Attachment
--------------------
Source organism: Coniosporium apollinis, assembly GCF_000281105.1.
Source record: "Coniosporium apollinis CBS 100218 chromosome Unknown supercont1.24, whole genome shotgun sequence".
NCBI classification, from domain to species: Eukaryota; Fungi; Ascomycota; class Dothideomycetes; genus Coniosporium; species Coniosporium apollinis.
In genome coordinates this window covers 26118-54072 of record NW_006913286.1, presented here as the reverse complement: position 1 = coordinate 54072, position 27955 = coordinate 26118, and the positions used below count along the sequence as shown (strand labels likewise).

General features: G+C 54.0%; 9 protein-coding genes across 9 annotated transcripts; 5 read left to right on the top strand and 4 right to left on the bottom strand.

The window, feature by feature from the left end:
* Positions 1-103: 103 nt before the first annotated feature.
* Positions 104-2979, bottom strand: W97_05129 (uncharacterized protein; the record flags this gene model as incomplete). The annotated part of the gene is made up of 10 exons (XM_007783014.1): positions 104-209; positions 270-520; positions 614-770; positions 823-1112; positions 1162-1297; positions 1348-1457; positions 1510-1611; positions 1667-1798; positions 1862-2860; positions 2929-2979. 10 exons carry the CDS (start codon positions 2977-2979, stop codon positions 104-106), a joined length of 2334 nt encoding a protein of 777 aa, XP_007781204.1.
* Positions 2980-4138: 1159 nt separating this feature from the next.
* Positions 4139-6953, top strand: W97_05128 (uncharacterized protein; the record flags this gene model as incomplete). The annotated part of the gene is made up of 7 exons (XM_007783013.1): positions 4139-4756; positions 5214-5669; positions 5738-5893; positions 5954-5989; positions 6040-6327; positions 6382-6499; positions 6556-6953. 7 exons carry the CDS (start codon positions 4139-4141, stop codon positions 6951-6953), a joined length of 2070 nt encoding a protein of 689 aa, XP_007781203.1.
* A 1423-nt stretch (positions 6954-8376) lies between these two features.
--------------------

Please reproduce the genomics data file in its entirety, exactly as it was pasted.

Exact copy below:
Source organism: Coniosporium apollinis, assembly GCF_000281105.1.
Source record: "Coniosporium apollinis CBS 100218 chromosome Unknown supercont1.24, whole genome shotgun sequence".
NCBI classification, from domain to species: Eukaryota; Fungi; Ascomycota; class Dothideomycetes; genus Coniosporium; species Coniosporium apollinis.
In genome coordinates this window covers 26118-54072 of record NW_006913286.1, presented here as the reverse complement: position 1 = coordinate 54072, position 27955 = coordinate 26118, and the positions used below count along the sequence as shown (strand labels likewise).

General features: G+C 54.0%; 9 protein-coding genes across 9 annotated transcripts; 5 read left to right on the top strand and 4 right to left on the bottom strand.

The window, feature by feature from the left end:
* Positions 1-103: 103 nt before the first annotated feature.
* Positions 104-2979, bottom strand: W97_05129 (uncharacterized protein; the record flags this gene model as incomplete). The annotated part of the gene is made up of 10 exons (XM_007783014.1): positions 104-209; positions 270-520; positions 614-770; positions 823-1112; positions 1162-1297; positions 1348-1457; positions 1510-1611; positions 1667-1798; positions 1862-2860; positions 2929-2979. 10 exons carry the CDS (start codon positions 2977-2979, stop codon positions 104-106), a joined length of 2334 nt encoding a protein of 777 aa, XP_007781204.1.
* Positions 2980-4138: 1159 nt separating this feature from the next.
* Positions 4139-6953, top strand: W97_05128 (uncharacterized protein; the record flags this gene model as incomplete). The annotated part of the gene is made up of 7 exons (XM_007783013.1): positions 4139-4756; positions 5214-5669; positions 5738-5893; positions 5954-5989; positions 6040-6327; positions 6382-6499; positions 6556-6953. 7 exons carry the CDS (start codon positions 4139-4141, stop codon positions 6951-6953), a joined length of 2070 nt encoding a protein of 689 aa, XP_007781203.1.
* A 1423-nt stretch (positions 6954-8376) lies between these two features.